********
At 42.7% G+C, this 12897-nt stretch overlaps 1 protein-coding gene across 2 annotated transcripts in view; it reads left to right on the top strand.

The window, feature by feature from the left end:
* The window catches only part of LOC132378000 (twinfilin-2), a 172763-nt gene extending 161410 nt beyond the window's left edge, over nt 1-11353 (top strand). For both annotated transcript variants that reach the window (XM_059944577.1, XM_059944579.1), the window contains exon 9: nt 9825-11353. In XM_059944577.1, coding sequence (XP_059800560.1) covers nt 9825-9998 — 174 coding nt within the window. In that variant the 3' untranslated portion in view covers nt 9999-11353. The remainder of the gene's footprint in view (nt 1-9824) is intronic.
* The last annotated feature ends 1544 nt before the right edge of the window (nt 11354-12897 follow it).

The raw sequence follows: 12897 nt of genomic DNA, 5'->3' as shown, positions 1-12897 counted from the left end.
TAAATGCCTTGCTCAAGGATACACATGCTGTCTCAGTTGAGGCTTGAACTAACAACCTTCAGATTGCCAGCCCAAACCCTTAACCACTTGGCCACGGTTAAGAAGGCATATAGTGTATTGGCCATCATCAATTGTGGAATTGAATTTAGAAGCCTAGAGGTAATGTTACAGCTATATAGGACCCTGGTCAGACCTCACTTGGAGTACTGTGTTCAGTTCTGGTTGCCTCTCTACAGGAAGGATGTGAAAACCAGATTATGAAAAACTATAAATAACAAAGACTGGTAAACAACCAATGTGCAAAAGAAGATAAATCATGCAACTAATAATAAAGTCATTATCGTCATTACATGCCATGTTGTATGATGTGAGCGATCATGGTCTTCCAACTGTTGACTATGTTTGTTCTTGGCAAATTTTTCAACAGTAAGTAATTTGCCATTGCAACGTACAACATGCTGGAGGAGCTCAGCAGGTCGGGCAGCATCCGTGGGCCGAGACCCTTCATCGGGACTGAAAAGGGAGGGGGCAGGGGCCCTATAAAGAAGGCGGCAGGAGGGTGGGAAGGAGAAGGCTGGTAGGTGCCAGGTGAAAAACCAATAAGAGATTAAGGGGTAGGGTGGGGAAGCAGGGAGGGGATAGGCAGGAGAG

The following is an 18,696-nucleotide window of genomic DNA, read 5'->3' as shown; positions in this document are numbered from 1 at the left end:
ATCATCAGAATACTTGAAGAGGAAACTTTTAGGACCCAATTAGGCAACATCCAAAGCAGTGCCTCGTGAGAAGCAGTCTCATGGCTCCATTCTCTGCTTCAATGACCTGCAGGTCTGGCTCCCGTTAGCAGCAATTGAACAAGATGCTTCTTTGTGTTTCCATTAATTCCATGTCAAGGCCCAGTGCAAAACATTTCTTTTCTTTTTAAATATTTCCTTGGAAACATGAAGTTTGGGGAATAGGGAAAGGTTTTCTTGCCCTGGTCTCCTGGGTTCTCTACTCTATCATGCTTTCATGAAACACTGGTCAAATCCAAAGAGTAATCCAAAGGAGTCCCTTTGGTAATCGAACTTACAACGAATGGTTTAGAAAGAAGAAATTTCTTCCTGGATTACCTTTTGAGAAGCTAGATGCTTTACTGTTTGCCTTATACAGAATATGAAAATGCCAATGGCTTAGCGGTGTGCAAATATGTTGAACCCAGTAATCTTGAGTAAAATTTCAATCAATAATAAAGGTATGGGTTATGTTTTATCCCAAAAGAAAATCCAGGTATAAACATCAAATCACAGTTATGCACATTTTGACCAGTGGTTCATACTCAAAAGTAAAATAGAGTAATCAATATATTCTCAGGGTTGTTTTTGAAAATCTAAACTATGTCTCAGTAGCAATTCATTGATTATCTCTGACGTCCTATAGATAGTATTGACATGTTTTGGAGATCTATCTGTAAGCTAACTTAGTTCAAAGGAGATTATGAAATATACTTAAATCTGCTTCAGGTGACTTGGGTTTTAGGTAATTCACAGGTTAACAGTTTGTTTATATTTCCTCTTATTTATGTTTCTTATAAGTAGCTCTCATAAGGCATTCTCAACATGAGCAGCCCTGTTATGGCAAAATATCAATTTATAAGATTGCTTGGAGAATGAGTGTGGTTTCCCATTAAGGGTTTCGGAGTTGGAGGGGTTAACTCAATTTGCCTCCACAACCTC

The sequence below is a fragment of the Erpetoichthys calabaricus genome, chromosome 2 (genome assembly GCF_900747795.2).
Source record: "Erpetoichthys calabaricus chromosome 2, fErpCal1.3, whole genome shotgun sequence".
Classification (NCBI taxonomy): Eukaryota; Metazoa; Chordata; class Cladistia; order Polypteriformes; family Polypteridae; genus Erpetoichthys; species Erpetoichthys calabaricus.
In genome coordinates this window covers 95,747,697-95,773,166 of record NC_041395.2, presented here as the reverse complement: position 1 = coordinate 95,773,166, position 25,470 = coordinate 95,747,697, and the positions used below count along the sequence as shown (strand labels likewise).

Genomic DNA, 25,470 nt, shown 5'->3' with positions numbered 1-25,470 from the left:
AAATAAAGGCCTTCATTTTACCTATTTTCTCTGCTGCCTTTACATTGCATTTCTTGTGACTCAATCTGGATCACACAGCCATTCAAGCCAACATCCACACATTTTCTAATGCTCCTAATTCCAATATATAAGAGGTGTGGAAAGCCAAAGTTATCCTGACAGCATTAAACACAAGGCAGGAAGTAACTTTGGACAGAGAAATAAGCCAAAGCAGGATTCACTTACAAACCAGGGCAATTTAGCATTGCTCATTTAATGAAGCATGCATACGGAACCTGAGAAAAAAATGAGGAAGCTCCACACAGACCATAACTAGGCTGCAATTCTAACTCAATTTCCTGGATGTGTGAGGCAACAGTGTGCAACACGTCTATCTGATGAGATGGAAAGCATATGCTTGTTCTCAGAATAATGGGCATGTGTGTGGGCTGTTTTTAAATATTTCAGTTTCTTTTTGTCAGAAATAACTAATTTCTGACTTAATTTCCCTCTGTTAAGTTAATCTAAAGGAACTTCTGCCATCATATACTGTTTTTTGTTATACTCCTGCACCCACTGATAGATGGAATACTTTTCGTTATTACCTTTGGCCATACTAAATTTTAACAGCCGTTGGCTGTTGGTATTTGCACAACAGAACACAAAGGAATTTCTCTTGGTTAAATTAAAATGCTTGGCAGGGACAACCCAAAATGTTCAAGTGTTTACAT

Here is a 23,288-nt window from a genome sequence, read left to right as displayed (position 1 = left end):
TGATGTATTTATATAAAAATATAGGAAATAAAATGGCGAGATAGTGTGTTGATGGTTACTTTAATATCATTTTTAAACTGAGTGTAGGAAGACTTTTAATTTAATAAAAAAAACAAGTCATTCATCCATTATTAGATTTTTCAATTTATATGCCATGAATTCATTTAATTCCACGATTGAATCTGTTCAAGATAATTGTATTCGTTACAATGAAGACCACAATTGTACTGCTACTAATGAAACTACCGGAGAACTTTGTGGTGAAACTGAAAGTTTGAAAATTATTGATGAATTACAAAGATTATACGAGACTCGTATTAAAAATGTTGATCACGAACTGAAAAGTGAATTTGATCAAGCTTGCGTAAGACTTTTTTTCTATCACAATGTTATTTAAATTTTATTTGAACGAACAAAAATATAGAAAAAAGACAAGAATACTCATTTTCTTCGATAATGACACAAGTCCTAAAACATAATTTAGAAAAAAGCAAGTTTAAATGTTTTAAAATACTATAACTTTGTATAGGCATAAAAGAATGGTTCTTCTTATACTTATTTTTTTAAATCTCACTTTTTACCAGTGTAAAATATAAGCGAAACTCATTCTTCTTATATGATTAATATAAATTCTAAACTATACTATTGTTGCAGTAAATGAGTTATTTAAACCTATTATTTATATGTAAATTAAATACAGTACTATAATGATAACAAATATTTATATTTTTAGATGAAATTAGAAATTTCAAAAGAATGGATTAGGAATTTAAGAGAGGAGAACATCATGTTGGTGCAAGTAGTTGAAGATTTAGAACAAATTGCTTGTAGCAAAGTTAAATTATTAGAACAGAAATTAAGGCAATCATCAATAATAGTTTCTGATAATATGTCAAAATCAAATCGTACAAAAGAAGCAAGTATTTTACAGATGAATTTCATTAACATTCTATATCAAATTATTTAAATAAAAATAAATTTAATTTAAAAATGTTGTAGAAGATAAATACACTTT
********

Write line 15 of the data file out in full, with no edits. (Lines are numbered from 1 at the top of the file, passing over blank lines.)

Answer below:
Here is a 23,288-nt window from a genome sequence, read left to right as displayed (position 1 = left end):